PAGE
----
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Israeli children find 2,000-year-old oil lamp in northern Israel

“Thanks to the discovery of the lamp close to Hanukkah, we received a greeting from the Jewish settlement of ancient Parod,” says IAA director

Israeli students Alon Cohen, Liam Atias, and Rotem Levnat with an ancient oil lamp they discovered in Kibbutz Parod, Dec. 2022. (Photo: Israel Antiquities Authority)

A trio of fourth-graders walking in Kibbutz Parod in the Upper Galilee region of Israel found a 2,000-year-old oil lamp sticking out of the ground. 

Alon Cohen, Liam Atias and Rotem Levnat said at first they thought the lamp was an uncommon kind of stone. They carefully pulled it out of the ground and saw it was an oil lamp made out of clay. 

The three children took it to their parents, who contacted the Israel Antiquities Authority (IAA). The IAA determined that the lamp was 2,000 years old, and gave the children and their parents “good citizen” awards both for finding and for handing in the ancient artifact.

The children found the lamp close to an ancient site in the kibbutz where the IAA is conducting an archaeological excavation before the planned construction of a new neighborhood begins.  

According to archaeologist Haim Mamliya, the find is important because it helps give archaeologists an idea about the size of the ancient site. 

“Discovery of the lamp may give us a clue as to how far the borders of the ancient site reached,” Mamliya said. “If it weren’t for the children, we wouldn’t know this. There is no doubt that the find sheds new and interesting light on the excavation.”

According to IAA Director of Education Einat Ambar-Armon, the Parod area contained a large Jewish village in ancient times. 

“Thanks to the discovery of the lamp close to Hanukkah, we received a greeting from the Jewish settlement of ancient Parod,” Ambar-Armon said. “The lamp that was revealed is a typical lamp for the Jewish settlement in the early Roman period.”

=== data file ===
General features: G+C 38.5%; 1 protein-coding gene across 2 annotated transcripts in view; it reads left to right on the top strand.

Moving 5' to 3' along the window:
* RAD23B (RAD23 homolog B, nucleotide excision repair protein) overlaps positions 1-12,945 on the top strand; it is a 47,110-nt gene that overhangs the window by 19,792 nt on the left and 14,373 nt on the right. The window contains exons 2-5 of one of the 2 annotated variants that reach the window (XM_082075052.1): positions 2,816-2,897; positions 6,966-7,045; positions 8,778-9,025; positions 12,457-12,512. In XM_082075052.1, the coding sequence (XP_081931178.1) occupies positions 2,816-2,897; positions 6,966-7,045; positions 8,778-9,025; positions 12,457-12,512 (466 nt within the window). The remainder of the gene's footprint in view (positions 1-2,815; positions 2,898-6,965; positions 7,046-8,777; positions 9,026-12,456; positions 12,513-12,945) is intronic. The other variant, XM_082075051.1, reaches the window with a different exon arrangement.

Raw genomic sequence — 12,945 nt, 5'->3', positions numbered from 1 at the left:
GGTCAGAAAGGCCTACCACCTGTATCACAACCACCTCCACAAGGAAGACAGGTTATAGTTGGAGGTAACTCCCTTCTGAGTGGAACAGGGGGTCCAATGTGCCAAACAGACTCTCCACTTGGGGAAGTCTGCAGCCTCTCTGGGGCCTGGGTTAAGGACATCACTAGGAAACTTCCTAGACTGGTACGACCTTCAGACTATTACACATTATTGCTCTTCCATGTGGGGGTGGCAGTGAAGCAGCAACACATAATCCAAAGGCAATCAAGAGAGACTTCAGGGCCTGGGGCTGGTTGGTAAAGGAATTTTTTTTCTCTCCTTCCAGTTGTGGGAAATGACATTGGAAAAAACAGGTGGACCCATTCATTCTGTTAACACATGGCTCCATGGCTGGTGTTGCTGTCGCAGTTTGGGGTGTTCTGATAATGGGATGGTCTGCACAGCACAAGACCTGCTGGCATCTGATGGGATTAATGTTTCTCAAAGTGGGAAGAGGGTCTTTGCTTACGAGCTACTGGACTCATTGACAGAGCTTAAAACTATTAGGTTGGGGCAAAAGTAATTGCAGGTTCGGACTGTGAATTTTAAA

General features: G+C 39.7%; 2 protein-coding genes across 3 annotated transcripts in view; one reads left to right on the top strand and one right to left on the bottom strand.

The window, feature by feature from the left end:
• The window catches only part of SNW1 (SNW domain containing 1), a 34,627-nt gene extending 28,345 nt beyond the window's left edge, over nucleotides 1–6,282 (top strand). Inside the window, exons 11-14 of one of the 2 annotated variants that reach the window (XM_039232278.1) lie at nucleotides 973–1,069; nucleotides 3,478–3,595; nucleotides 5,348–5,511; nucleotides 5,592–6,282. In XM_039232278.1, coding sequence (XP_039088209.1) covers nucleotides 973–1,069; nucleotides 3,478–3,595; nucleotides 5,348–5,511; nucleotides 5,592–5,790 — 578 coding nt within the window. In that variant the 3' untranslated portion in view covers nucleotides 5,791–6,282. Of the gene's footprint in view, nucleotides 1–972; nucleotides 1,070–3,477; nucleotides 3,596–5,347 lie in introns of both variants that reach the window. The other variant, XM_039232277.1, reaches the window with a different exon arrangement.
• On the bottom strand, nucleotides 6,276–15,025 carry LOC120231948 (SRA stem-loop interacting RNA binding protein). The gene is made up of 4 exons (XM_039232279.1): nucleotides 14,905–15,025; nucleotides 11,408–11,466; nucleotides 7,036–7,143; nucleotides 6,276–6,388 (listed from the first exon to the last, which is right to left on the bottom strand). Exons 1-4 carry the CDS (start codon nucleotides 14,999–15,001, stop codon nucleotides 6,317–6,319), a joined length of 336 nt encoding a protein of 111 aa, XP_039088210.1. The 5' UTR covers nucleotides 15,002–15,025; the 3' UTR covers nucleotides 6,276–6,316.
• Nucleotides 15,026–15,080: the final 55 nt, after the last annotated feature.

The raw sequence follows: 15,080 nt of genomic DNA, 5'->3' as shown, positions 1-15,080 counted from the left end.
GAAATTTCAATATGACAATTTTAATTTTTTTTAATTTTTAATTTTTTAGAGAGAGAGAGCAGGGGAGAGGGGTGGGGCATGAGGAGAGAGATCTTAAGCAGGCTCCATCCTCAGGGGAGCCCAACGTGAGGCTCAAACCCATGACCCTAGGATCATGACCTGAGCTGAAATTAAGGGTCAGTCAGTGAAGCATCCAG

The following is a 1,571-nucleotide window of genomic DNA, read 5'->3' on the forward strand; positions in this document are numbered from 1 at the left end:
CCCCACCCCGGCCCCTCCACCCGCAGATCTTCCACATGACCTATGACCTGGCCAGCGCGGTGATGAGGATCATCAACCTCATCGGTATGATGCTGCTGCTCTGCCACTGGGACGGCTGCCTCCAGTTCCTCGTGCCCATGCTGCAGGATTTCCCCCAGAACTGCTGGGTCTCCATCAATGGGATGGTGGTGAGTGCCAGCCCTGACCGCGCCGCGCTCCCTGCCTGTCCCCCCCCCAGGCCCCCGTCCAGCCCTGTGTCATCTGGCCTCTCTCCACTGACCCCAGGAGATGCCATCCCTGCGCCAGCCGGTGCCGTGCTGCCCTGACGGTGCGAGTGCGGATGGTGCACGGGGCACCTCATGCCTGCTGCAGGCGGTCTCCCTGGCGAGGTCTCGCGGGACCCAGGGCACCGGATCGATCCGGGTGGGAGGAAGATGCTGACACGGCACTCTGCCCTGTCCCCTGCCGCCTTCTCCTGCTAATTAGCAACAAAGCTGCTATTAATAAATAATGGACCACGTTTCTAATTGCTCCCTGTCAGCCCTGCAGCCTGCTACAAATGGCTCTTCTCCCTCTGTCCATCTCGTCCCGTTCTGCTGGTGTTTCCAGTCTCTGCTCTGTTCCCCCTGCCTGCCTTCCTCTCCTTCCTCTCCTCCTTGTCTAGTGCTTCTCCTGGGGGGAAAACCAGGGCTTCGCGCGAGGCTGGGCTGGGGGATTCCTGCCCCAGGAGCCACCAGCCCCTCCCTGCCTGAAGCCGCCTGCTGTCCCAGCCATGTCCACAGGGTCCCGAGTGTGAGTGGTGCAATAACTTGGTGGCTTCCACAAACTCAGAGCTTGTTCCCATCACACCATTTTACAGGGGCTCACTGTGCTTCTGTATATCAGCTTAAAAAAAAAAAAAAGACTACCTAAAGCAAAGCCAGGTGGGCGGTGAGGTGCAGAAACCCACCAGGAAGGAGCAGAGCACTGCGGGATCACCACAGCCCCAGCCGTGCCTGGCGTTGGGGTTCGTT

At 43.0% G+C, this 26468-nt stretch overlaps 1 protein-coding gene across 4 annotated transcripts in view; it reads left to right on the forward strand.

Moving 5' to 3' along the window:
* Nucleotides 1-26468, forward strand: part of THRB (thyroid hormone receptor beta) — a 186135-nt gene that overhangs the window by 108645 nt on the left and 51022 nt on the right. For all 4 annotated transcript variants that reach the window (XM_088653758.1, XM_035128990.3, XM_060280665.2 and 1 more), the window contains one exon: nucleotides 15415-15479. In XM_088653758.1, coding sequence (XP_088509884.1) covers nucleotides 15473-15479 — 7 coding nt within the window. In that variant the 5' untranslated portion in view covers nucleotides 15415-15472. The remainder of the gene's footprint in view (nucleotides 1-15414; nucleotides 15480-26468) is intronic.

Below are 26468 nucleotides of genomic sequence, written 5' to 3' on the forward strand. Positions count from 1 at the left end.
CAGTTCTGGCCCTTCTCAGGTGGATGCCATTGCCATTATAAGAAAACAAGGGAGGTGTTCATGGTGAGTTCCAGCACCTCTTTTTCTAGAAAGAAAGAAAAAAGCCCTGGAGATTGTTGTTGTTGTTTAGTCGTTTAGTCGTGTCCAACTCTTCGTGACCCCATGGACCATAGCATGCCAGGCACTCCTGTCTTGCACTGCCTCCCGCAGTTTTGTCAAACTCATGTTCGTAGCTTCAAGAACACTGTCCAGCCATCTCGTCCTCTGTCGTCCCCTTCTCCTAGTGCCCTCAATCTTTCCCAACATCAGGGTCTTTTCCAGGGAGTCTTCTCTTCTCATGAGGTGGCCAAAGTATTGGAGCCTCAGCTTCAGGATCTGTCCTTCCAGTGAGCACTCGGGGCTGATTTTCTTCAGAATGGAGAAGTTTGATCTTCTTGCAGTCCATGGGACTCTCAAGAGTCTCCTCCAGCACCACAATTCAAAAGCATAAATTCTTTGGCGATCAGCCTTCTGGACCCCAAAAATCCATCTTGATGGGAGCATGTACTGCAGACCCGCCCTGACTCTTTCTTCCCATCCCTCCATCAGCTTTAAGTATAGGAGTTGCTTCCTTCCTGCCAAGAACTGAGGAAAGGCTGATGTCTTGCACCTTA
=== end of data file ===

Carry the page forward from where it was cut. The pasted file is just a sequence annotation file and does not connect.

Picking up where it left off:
“For the most part, the lamps of this type are without decoration, in contrast to the Roman lamps of the same period. This is a special discovery. It is quite rare to find just a whole lamp like this,” she said.

Alon Cohen, Liam Atias, and Rotem Levnat given good citizen awards for their discovery of an ancient oil lamp in Kibbutz Parod, Dec. 2022. (Photo: Israel Antiquities Authority)

Schoolchildren from the city of Nof HaGalil participate each year in a preservation project related to the Nahal Parod stream or the surrounding area. The boys’ school principal, Daniella Hazan, said she believes it was the skills learned from that project that enabled the children to distinguish the object from other stones. She said she thought it might have been the nearby construction work and the vibrations coming from the machines that made the lamp come to the surface. 

IAA director Eli Eskosido said its more likely that seasonal rains unearthed the ancient lamp. 

Eskosido noted that the precious find had come just a few days before the festival of Hanukkah, or Festival of Lights, began – candle lighting marked the first of the eight days on Sunday night. 

He referred to the lamp’s find as a “miracle” as it relates to the story of Hanukkah, which tells the tale of a small amount of oil, enough for just one day, lasting for eight. 

“Every year, thanks to the timing of rains that hit us before and close to the Hanukkah holiday, we receive ‘Hanukkah miracles’ and amazing surprises, glimpses coming from the ground,” Eskosido said.

Last month, eighth graders on a field trip in Azor, a small town close to Tel Aviv, found a 3,000-year-old Egyptian scarab seal.

The lamp now joins the scarab in Israel’s state archives, available to researchers. 

The All Israel News Staff is a team of journalists in Israel.

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